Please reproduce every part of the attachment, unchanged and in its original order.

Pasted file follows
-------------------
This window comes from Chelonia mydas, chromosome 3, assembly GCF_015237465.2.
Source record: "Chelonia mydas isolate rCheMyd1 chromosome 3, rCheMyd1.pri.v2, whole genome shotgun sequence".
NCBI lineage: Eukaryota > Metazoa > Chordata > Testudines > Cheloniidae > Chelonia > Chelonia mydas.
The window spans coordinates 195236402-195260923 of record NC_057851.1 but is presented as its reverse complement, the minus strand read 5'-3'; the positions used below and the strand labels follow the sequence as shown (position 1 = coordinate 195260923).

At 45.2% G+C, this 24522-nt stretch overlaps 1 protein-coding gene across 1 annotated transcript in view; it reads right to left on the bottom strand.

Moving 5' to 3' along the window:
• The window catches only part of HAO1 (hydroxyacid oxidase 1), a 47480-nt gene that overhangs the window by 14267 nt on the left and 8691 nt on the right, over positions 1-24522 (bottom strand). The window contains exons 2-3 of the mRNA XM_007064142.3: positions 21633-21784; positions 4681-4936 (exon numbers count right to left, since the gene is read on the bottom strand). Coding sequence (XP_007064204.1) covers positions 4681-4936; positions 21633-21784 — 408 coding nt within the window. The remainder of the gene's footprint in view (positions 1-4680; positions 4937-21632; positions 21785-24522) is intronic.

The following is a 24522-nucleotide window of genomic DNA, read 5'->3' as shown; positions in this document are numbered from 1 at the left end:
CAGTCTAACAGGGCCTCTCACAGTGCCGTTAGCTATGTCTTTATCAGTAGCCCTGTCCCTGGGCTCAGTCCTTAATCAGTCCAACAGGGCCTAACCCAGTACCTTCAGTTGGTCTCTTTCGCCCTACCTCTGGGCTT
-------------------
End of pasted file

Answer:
This window comes from Chelonia mydas, chromosome 3, assembly GCF_015237465.2.
Source record: "Chelonia mydas isolate rCheMyd1 chromosome 3, rCheMyd1.pri.v2, whole genome shotgun sequence".
NCBI lineage: Eukaryota > Metazoa > Chordata > Testudines > Cheloniidae > Chelonia > Chelonia mydas.
The window spans coordinates 195236402-195260923 of record NC_057851.1 but is presented as its reverse complement, the minus strand read 5'-3'; the positions used below and the strand labels follow the sequence as shown (position 1 = coordinate 195260923).

At 45.2% G+C, this 24522-nt stretch overlaps 1 protein-coding gene across 1 annotated transcript in view; it reads right to left on the bottom strand.

Moving 5' to 3' along the window:
• The window catches only part of HAO1 (hydroxyacid oxidase 1), a 47480-nt gene that overhangs the window by 14267 nt on the left and 8691 nt on the right, over positions 1-24522 (bottom strand). The window contains exons 2-3 of the mRNA XM_007064142.3: positions 21633-21784; positions 4681-4936 (exon numbers count right to left, since the gene is read on the bottom strand). Coding sequence (XP_007064204.1) covers positions 4681-4936; positions 21633-21784 — 408 coding nt within the window. The remainder of the gene's footprint in view (positions 1-4680; positions 4937-21632; positions 21785-24522) is intronic.

The following is a 24522-nucleotide window of genomic DNA, read 5'->3' as shown; positions in this document are numbered from 1 at the left end:
CAGTCTAACAGGGCCTCTCACAGTGCCGTTAGCTATGTCTTTATCAGTAGCCCTGTCCCTGGGCTCAGTCCTTAATCAGTCCAACAGGGCCTAACCCAGTACCTTCAGTTGGTCTCTTTCGCCCTACCTCTGGGCTT